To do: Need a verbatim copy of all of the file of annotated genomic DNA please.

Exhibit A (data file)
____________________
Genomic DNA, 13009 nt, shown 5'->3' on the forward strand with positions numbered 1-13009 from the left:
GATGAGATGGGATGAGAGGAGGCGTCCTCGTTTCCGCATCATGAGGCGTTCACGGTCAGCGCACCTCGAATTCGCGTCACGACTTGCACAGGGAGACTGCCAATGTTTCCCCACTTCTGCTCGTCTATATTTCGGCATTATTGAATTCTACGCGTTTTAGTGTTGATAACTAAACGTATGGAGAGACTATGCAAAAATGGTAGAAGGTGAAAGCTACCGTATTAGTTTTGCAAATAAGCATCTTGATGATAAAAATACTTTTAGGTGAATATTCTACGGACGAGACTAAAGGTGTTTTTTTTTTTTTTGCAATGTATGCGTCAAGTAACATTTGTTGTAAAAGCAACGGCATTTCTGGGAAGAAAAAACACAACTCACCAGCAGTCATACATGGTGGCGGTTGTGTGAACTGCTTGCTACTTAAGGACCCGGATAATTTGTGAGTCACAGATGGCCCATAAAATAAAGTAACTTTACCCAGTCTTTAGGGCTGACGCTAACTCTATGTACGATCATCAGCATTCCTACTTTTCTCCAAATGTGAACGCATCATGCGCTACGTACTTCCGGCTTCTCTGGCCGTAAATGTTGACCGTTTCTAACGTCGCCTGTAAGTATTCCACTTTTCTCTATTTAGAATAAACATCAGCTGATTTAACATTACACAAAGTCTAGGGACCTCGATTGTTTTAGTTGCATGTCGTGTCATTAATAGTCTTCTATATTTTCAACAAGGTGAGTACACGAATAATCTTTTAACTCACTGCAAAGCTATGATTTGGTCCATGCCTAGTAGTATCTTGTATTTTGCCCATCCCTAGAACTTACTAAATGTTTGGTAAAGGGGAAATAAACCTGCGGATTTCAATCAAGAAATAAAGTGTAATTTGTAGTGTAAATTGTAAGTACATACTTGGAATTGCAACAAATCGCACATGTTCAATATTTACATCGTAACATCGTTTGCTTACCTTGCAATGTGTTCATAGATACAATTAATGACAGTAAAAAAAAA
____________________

Genomic DNA, 13009 nt, shown 5'->3' on the forward strand with positions numbered 1-13009 from the left:
GATGAGATGGGATGAGAGGAGGCGTCCTCGTTTCCGCATCATGAGGCGTTCACGGTCAGCGCACCTCGAATTCGCGTCACGACTTGCACAGGGAGACTGCCAATGTTTCCCCACTTCTGCTCGTCTATATTTCGGCATTATTGAATTCTACGCGTTTTAGTGTTGATAACTAAACGTATGGAGAGACTATGCAAAAATGGTAGAAGGTGAAAGCTACCGTATTAGTTTTGCAAATAAGCATCTTGATGATAAAAATACTTTTAGGTGAATATTCTACGGACGAGACTAAAGGTGTTTTTTTTTTTTTTGCAATGTATGCGTCAAGTAACATTTGTTGTAAAAGCAACGGCATTTCTGGGAAGAAAAAACACAACTCACCAGCAGTCATACATGGTGGCGGTTGTGTGAACTGCTTGCTACTTAAGGACCCGGATAATTTGTGAGTCACAGATGGCCCATAAAATAAAGTAACTTTACCCAGTCTTTAGGGCTGACGCTAACTCTATGTACGATCATCAGCATTCCTACTTTTCTCCAAATGTGAACGCATCATGCGCTACGTACTTCCGGCTTCTCTGGCCGTAAATGTTGACCGTTTCTAACGTCGCCTGTAAGTATTCCACTTTTCTCTATTTAGAATAAACATCAGCTGATTTAACATTACACAAAGTCTAGGGACCTCGATTGTTTTAGTTGCATGTCGTGTCATTAATAGTCTTCTATATTTTCAACAAGGTGAGTACACGAATAATCTTTTAACTCACTGCAAAGCTATGATTTGGTCCATGCCTAGTAGTATCTTGTATTTTGCCCATCCCTAGAACTTACTAAATGTTTGGTAAAGGGGAAATAAACCTGCGGATTTCAATCAAGAAATAAAGTGTAATTTGTAGTGTAAATTGTAAGTACATACTTGGAATTGCAACAAATCGCACATGTTCAATATTTACATCGTAACATCGTTTGCTTACCTTGCAATGTGTTCATAGATACAATTAATGACAGTAAAAAAAAA